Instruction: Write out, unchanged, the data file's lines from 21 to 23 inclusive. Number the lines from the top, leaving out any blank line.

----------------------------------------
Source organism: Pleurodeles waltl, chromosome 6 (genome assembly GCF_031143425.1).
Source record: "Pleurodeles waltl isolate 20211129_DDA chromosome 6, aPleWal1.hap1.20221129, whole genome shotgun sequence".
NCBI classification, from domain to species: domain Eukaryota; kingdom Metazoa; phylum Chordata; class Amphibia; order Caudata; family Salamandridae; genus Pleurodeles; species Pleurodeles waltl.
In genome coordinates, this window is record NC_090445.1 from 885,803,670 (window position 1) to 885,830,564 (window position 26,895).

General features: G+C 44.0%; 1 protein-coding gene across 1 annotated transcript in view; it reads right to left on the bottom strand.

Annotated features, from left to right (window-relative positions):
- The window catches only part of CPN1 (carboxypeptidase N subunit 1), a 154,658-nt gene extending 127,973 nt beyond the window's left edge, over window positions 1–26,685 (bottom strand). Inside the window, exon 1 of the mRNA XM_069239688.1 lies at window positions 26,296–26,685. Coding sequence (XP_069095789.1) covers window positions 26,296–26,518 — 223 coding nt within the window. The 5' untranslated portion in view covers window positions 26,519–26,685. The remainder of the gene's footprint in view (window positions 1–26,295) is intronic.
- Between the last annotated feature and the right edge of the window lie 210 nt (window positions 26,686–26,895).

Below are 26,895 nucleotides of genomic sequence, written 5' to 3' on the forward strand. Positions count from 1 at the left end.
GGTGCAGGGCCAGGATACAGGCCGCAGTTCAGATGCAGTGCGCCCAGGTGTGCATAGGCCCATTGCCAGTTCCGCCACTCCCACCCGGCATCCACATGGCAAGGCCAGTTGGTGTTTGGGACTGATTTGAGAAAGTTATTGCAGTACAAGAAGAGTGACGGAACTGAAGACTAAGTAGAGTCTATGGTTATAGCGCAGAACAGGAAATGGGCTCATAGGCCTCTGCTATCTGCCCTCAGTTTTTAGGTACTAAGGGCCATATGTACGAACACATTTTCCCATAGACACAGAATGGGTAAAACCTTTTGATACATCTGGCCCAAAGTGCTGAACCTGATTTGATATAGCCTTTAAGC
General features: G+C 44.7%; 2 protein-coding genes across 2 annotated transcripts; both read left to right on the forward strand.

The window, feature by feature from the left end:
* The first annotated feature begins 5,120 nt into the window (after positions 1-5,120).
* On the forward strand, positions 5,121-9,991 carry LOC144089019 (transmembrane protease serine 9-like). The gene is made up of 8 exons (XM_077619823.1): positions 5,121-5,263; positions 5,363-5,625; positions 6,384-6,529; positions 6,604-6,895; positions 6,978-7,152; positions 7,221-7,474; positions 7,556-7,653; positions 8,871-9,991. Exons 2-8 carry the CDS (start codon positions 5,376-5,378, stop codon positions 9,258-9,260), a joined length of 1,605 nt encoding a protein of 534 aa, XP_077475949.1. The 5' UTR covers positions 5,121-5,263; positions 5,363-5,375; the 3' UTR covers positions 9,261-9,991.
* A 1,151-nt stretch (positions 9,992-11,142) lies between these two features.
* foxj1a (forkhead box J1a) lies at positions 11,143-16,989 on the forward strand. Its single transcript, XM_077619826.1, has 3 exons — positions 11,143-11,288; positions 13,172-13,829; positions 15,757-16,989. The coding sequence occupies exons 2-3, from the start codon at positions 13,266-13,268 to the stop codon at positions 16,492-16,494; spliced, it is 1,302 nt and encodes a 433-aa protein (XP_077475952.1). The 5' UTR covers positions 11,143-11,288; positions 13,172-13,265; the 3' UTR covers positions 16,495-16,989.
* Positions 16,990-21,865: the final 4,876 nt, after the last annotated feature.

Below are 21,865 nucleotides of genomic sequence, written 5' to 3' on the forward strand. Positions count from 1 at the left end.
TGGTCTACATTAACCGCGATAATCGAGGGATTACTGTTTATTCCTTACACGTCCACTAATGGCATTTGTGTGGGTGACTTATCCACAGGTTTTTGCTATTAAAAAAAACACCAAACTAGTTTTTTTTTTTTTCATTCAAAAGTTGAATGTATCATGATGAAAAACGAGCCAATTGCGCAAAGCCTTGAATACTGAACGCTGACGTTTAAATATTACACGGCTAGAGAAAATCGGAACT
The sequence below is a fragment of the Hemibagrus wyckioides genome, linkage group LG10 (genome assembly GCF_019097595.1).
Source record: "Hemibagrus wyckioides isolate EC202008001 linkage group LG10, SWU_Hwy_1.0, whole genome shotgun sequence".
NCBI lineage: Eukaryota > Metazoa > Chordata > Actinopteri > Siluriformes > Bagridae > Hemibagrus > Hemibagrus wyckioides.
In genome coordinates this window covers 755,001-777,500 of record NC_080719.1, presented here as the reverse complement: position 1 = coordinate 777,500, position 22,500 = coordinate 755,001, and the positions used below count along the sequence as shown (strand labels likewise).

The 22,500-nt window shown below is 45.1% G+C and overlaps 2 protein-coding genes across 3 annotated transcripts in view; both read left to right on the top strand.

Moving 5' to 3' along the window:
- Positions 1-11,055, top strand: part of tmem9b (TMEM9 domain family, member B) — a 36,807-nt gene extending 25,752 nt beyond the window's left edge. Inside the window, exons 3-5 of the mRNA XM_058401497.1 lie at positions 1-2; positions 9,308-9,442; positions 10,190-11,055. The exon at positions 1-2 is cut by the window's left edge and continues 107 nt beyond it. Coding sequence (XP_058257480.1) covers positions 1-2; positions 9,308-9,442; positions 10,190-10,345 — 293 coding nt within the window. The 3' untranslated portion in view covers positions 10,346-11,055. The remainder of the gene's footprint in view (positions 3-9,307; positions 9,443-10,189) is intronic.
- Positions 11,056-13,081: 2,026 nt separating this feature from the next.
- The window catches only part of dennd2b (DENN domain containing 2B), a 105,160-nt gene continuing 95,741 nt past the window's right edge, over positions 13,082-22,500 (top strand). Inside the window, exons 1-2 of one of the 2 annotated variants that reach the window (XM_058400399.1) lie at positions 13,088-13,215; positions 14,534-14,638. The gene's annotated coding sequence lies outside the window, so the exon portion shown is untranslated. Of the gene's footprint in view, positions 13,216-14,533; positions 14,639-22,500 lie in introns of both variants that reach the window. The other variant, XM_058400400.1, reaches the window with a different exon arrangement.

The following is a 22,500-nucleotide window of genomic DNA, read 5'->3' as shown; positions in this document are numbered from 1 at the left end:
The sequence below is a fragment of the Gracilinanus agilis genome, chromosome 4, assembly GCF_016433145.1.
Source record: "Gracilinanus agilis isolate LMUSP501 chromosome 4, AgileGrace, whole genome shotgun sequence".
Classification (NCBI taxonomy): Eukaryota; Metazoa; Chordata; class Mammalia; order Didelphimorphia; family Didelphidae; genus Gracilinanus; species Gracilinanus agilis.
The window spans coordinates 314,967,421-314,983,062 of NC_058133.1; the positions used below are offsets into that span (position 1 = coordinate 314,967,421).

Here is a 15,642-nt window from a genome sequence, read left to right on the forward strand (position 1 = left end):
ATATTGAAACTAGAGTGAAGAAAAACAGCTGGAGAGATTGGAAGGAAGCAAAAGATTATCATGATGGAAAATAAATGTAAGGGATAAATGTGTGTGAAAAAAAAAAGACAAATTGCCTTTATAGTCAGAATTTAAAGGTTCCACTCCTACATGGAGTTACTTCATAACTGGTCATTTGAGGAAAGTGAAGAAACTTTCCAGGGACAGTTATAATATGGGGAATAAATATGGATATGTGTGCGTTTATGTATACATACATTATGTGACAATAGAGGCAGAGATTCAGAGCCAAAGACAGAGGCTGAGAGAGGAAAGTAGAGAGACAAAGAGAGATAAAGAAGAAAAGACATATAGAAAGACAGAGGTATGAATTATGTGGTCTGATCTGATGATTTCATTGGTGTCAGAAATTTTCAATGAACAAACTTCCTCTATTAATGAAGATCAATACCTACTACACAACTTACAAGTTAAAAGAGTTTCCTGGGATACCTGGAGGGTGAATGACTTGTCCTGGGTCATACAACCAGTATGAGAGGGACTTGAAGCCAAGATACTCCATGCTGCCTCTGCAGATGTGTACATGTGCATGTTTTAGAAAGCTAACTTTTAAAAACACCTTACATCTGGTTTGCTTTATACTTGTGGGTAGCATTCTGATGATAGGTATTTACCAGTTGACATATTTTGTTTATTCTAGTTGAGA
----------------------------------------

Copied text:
Source record: "Hemibagrus wyckioides isolate EC202008001 linkage group LG10, SWU_Hwy_1.0, whole genome shotgun sequence".
NCBI lineage: Eukaryota > Metazoa > Chordata > Actinopteri > Siluriformes > Bagridae > Hemibagrus > Hemibagrus wyckioides.
In genome coordinates this window covers 755,001-777,500 of record NC_080719.1, presented here as the reverse complement: position 1 = coordinate 777,500, position 22,500 = coordinate 755,001, and the positions used below count along the sequence as shown (strand labels likewise).